Members of a Vancouver Polish Catholic church expressed shock Sunday morning, after arriving to find their property marred by angry graffiti.
Splashed across the daycare at St. Casimir’s Polish Parish at 27th Avenue and Inverness Street was painted with the word “AntiFa” a term meaning “anti-fascist” and used by a loose umbrella of left-wing and anarchist groups.
Also painted on the building was the symbol used by the the far-right National Radical Camp and National Rebirth of Poland party with a circle and strike through it, and the messages “refugees welcome” and “Nazi Raus,” which translates to “Nazis out” in German.
In addition to being Remembrance Day, Sunday is a particularly special day for the Polish community.
“It’s something shocking for us,” one of the churchgoers gathered outside told Global News.
“It’s a huge disappointment because it’s also our 100th anniversary of independence.”
On Monday, Vancouver police said in a statement they have met with representatives from the church and are continuing to search for evidence in the area.
They also said a number of specialty units are working together to try and determine who is responsible for the graffiti.
It’s unclear when the graffiti was painted, however it may have come after an estimated 200,000 people marched in Warsaw to mark the independence day centennial.
In that march, nationalist groups and far-right groups marched along with mainstream Polish politicians.
Over the past decade, nationalist organizations have held Independence Day marches in Warsaw on Nov. 11 that have included racist slogans, flares and in some years, acts of aggression.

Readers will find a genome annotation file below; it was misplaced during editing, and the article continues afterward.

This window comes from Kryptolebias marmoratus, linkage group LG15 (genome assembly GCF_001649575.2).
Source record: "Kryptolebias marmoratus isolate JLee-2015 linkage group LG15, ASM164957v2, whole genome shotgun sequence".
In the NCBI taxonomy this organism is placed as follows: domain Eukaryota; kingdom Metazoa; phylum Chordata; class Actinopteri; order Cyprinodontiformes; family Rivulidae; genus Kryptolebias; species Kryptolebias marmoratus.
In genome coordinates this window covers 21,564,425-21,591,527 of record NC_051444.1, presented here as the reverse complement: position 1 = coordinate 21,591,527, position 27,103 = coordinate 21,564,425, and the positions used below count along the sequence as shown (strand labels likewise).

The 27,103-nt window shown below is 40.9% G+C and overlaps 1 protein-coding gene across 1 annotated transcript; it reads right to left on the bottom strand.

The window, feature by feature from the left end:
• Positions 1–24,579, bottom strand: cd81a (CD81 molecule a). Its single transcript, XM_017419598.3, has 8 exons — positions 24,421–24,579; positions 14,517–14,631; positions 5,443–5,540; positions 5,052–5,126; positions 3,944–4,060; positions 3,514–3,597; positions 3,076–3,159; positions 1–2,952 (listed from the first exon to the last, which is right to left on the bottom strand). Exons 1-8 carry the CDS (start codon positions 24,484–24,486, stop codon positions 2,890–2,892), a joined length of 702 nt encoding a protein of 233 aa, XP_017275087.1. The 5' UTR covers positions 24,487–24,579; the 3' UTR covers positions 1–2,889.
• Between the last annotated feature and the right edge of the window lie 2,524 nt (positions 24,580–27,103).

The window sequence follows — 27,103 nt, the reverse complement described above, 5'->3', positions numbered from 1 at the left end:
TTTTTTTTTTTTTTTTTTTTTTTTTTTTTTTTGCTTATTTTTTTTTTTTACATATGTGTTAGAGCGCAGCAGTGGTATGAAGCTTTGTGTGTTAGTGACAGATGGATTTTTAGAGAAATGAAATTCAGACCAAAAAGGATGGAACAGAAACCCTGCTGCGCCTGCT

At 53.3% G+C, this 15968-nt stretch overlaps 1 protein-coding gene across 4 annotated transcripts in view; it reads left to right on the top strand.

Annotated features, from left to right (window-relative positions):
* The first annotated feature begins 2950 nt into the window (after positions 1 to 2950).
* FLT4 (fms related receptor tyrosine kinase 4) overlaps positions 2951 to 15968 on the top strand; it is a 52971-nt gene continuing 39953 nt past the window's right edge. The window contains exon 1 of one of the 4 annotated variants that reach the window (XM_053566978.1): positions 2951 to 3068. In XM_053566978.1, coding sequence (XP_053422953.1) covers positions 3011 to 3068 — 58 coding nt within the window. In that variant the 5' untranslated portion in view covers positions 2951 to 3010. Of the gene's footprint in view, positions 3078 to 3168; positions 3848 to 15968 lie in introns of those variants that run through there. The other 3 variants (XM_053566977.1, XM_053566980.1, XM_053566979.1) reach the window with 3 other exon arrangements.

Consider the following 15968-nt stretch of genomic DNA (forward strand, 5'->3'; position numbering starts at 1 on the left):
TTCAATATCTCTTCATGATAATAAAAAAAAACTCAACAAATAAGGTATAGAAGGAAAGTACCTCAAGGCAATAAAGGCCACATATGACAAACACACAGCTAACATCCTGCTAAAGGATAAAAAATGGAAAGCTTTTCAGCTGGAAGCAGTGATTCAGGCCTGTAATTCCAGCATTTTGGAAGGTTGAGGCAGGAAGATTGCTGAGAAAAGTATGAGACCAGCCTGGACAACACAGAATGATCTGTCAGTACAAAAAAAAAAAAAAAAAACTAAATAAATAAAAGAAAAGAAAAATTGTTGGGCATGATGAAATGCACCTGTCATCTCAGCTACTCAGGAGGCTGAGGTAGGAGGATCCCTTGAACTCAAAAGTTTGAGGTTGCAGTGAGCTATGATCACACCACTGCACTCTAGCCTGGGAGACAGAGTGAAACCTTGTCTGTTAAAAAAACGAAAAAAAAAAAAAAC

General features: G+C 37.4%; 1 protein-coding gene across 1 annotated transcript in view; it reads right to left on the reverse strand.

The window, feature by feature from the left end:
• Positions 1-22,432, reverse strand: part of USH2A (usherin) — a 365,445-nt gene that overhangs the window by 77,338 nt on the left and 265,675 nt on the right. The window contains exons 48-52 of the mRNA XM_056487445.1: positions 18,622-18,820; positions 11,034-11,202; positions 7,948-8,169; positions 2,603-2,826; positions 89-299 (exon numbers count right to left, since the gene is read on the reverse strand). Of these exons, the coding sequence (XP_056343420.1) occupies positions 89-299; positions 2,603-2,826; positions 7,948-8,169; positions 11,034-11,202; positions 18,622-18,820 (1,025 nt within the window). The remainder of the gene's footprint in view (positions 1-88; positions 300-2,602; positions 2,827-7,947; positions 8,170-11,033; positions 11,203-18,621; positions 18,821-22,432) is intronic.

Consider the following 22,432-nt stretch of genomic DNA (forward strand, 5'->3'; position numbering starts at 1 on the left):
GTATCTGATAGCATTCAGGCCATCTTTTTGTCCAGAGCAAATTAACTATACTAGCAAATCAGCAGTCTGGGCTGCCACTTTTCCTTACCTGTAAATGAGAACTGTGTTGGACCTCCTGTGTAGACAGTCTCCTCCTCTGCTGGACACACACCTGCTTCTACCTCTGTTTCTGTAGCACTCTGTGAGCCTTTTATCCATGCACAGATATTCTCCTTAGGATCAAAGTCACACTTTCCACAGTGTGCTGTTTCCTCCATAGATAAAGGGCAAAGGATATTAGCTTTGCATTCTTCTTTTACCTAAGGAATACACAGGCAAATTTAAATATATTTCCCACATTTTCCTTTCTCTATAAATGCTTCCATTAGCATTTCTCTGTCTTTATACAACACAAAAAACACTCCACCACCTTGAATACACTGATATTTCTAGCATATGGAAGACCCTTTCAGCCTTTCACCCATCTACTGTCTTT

In Vancouver, however, parishioners told Global News they felt they were being unfairly lumped in with fringe groups.
“For people to call us fascists, there’s just something really, really wrong,” one parishioner said.
“Lots of people all around the world use ‘fascist’ for Polish people. We are not fascists. We are Polish people that fight with the fascists… we are refugees, we came from the communist country over there for freedom. Not Nazis.”
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Another parishioner pointed to the fact that a staggering number of Polish Jews were killed in Nazi concentration camps. Estimates by historians suggest three million polish Jews were murdered, while the U.S. Holocaust Memorial Museum estimates another 1.5 million Polish citizens were taken and used as forced labour during the Second World War.
“We are the victims of Nazi Germany, and now we are called the Nazis? It’s absolutely crazy,” she said.
“It’s pure hatred against Polish people. How can you justify it?”